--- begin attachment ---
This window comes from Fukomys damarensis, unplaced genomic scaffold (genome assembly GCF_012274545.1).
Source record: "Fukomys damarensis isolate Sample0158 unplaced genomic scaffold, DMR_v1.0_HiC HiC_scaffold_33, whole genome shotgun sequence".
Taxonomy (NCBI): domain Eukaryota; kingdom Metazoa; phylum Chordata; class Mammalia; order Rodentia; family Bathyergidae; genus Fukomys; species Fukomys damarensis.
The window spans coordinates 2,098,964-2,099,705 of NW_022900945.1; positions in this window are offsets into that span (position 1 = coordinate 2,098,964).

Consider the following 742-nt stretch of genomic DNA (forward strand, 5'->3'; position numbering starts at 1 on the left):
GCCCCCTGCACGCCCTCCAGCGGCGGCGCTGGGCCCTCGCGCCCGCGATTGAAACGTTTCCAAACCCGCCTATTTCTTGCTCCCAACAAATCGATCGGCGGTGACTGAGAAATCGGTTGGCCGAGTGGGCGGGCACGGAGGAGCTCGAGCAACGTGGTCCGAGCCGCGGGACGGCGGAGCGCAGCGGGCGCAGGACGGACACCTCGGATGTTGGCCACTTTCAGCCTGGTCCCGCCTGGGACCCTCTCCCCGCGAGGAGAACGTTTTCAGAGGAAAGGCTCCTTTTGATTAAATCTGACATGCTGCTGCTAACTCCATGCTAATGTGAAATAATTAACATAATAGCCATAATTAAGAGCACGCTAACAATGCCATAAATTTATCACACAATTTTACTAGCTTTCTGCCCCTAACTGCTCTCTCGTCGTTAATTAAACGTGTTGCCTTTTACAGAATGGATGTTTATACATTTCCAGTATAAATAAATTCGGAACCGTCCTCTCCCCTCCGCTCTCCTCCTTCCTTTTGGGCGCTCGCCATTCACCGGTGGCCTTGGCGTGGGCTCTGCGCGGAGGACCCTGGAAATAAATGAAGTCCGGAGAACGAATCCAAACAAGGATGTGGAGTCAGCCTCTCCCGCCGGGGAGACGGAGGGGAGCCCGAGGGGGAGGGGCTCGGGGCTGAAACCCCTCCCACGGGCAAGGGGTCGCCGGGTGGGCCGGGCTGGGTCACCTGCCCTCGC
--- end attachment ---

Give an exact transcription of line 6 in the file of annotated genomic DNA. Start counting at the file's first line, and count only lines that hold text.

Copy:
GCCCCCTGCACGCCCTCCAGCGGCGGCGCTGGGCCCTCGCGCCCGCGATTGAAACGTTTCCAAACCCGCCTATTTCTTGCTCCCAACAAATCGATCGGCGGTGACTGAGAAATCGGTTGGCCGAGTGGGCGGGCACGGAGGAGCTCGAGCAACGTGGTCCGAGCCGCGGGACGGCGGAGCGCAGCGGGCGCAGGACGGACACCTCGGATGTTGGCCACTTTCAGCCTGGTCCCGCCTGGGACCCTCTCCCCGCGAGGAGAACGTTTTCAGAGGAAAGGCTCCTTTTGATTAAATCTGACATGCTGCTGCTAACTCCATGCTAATGTGAAATAATTAACATAATAGCCATAATTAAGAGCACGCTAACAATGCCATAAATTTATCACACAATTTTACTAGCTTTCTGCCCCTAACTGCTCTCTCGTCGTTAATTAAACGTGTTGCCTTTTACAGAATGGATGTTTATACATTTCCAGTATAAATAAATTCGGAACCGTCCTCTCCCCTCCGCTCTCCTCCTTCCTTTTGGGCGCTCGCCATTCACCGGTGGCCTTGGCGTGGGCTCTGCGCGGAGGACCCTGGAAATAAATGAAGTCCGGAGAACGAATCCAAACAAGGATGTGGAGTCAGCCTCTCCCGCCGGGGAGACGGAGGGGAGCCCGAGGGGGAGGGGCTCGGGGCTGAAACCCCTCCCACGGGCAAGGGGTCGCCGGGTGGGCCGGGCTGGGTCACCTGCCCTCGC